by Anton Shilov
06/03/2009 | 03:12 PM
A former director of the microprocessor research labs at Intel Corp., Fred Pollack, said in an interview that once Intel launches its highly-anticipated code-named Larrabee graphics processing unit (GPU) in early 2010, ATI, graphics business unit of Advanced Micro Devices, and Nvidia Corp. will start to lose market share on the market of discrete GPUs.
At present Intel commands the lion’s share of graphics adapters market thanks to its graphics cores integrated into its core-logic sets. ATI and Nvidia share the highly-competitive market of standalone graphics cards where every percent of additional performance matters. But while Intel has not disclosed any performance figures for its Larrabee, it seems that Mr. Pollack, who used to be the architecture manager for the Pentium Pro central processing unit (CPU) from mid-1990 to mid-1992, seems to be confident in the success of Larrabee.
“In graphics, AMD/ATI and Nvidia already have a tough competitive landscape. A third player [Intel] coming in will make the rivalry even tougher. There will be a transition in the graphics market in 2010 and 2011, and both AMD and Nvidia will lose market share to Intel,” said Fred Pollack during a technology conference organized by Primary Global Research, an investment research firm, reports EE Times web-site.
It is unclear whether the former director of Intel’s microprocessor research labs has seen some insights regarding performance, capabilities and other characteristics of Larrabee, but the claim seems to be rather optimistic for Intel.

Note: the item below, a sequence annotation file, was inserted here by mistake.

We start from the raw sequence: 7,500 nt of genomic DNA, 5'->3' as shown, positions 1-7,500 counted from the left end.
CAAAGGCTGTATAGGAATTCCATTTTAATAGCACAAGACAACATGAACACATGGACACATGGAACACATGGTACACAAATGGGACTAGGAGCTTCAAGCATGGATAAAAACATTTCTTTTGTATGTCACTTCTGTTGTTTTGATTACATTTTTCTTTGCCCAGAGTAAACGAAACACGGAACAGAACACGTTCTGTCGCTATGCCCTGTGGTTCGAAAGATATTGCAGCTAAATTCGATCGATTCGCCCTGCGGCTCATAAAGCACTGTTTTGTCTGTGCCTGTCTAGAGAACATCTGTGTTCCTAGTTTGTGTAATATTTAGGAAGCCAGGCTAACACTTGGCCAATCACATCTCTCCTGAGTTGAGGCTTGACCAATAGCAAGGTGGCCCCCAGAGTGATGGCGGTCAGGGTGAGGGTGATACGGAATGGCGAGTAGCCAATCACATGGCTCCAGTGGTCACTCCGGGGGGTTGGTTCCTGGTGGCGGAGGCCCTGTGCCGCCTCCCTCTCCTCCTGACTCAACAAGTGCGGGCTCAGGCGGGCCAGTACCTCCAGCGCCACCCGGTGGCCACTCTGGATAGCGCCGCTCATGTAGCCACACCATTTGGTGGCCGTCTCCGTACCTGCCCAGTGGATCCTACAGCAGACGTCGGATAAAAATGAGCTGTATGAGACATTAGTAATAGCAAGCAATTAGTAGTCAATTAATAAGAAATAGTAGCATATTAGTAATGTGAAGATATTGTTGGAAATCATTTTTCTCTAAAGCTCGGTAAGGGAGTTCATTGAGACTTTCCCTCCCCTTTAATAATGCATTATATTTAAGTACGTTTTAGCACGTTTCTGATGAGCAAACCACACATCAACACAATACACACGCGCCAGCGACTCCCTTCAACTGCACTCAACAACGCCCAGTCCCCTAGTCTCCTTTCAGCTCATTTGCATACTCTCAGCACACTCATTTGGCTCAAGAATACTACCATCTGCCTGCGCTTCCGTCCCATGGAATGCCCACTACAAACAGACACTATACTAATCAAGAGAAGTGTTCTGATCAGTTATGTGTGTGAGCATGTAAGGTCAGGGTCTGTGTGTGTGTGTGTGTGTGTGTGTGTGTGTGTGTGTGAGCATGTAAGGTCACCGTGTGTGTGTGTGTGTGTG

In fact, Mr. Pollack seems to be quite pessimistic regarding AMD in general: even though many compare Intel’s current Nehalem micro-architecture to AMD’s platform introduced in 2003, the ex-director of Intel claims that the world’s second largest x86 chip supplier is “more than one generation behind” in terms of CPU design.
“Traditionally, AMD has been profitable when it has a CPU advantage against Intel. That is not currently the case. AMD is more than one generation behind Intel in CPU architecture and one-plus year away in 32nm process technology,” the Intel veteran explained.
Nevertheless, Mr. Pollack admits that the industry needs at least two strong suppliers of x86 CPUs so that to keep competition going.
“It's in everyone's interest to keep AMD going because each participant in the PC supply chain, including OEMs, Microsoft and even Intel, want to keep competition alive. Given the level of antitrust focus on Intel, it would seem to be in Intel's interest to have AMD around,” claimed Mr. Pollack.